“Why pay thousands of dollars a year for a health care plan with high out-of-pocket costs that will likely never be used?”
I’m not a huge fan of Ted Cruz. Within D.C., he’s known to be a horrible person to work with, and on the campaign trail he struck me as disingenuous. I’m not mentioning this so that I can take a shot at Cruz, but instead to be frank about my own personal prejudices. It’s important to consider every idea and policy put forward by every politician, regardless of your opinion on the individual. And Cruz’s recent comments on health care raise some very important points. Among others, the current Obamacare system shifts the burden of covering the sick onto the healthy.
Cruz took his “Consumer Freedom Amendment” to the Sunday talk show circuit this past weekend, generating buzz, praise, and of course, backlash. Under the amendment, the healthy would essentially be freed from the burden of having to cover the sick. Even as someone who’s generally opposed Cruz, many of his points were relevant and raised serious issues.
Cruz’s proposal seems to acknowledge that expensive health care is indeed a burden, and that many Americans need help. In particular, older and poorer individuals may not be able to pay for health care on their own. Cruz doesn’t believe that this burden should be pushed onto younger or otherwise healthier individuals. Instead, the government should be responsible for the subsidies.
Under Cruze’s plan, health care would be “segmented” into two groups. Healthier people could buy stripped down down health care. Unhealthier people would be given access to more expansive plans — ones that would be subsidized by the government.
It’s an interesting twist in the health care debate. The proposal should be discussed, at the very least.
The Burdens of Obamacare
Under Obamacare, insurers are limited in how much extra they can charge customers based on their age and health. On the surface, this sounds like a decent policy. However, in practice, it creates some exceptional burdens for people who might not be in a viable position to bear those burdens.
For example, Obamacare caps the price differences between young people and old people. Older individuals can only be charged 3X as much as younger individuals. This doesn’t sound bad, but it has dramatic effects on the insured, especially the young.
First, many of the millennials who might be tempted into buying health insurance are generally quite healthy. They might go through their twenties and even thirties without needing any health care at all. Under an unregulated market, health insurance for such individuals is quite cheap. Insurance agencies calculate the costs to cover these people, put in a bit of a profit margin, and then sell the insurance policies. (For the record, I don’t believe that the free market is a cure-all for our health care ills.)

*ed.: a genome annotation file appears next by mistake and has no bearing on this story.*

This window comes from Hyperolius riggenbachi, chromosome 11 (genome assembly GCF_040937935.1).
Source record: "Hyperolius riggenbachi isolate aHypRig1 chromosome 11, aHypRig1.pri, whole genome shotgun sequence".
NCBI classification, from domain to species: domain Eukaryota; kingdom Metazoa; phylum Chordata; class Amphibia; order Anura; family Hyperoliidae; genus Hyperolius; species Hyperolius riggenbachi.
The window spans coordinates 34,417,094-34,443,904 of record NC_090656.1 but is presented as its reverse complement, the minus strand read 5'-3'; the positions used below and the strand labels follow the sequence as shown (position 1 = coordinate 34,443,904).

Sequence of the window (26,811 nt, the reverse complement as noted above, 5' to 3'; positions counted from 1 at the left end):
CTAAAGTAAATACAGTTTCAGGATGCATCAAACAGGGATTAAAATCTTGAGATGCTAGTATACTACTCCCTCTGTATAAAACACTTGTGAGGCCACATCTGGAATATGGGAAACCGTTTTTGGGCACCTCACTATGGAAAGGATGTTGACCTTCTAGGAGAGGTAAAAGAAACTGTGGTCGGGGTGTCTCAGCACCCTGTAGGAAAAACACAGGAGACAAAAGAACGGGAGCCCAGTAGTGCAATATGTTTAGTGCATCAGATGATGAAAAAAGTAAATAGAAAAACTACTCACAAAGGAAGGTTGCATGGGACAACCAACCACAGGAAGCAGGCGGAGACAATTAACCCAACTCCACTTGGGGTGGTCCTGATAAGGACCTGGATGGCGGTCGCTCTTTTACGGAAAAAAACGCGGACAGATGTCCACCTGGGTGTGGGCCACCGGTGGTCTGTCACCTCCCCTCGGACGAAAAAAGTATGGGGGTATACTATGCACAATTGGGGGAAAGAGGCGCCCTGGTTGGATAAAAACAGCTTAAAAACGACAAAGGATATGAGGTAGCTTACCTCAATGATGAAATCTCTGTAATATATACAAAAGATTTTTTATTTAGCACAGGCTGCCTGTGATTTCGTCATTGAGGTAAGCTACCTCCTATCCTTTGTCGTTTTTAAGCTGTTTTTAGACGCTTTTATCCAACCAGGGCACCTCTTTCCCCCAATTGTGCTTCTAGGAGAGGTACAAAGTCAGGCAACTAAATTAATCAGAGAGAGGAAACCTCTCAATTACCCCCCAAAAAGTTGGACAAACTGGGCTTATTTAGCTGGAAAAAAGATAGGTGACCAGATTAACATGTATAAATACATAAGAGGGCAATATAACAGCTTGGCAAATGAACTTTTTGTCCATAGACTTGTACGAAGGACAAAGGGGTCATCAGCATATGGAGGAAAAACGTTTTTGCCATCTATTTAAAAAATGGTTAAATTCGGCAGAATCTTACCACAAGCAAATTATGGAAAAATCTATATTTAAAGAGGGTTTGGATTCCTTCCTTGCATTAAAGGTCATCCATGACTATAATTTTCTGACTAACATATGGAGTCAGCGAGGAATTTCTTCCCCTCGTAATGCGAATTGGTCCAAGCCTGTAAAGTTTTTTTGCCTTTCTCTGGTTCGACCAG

Under Obamacare, health care premiums for young people have risen sharply. As a result, many have simply chosen not to take out coverage. Why pay thousands of dollars a year for a health care plan with high out-of-pocket costs that will likely never be used?
It’s popular these days to slam millennials as the scourge of society, but many millennials are facing the same problems as older generations. Shifts in the global economy are causing many jobs to move offshore. Costs for housing, college tuition, cars, car insurance, groceries, and pretty much everything else, are rising.
Most millennials buying health insurance through Obamacare are likely those who are already struggling. For young people trying to get ahead in life, shouldering the burden of older generations’ health care might simply be too much.
Older people, unfortunately, suffer from far more health issues. Their health care is generally much more expensive as a result. Under Obamacare, a big part of this tab is picked up by the young and healthy. If millennials were rolling in dough, this wouldn’t bother me, but again, many of millennials using Obamacare are already on a tight budget.
Cruz’s Consumer Freedom Amendment is putting this issue front and center. Costs for the older and unhealthy would be picked up by the government, and thus society as a whole. Maybe that’s not the answer, but it’s an interesting concept and something that our society needs to discuss.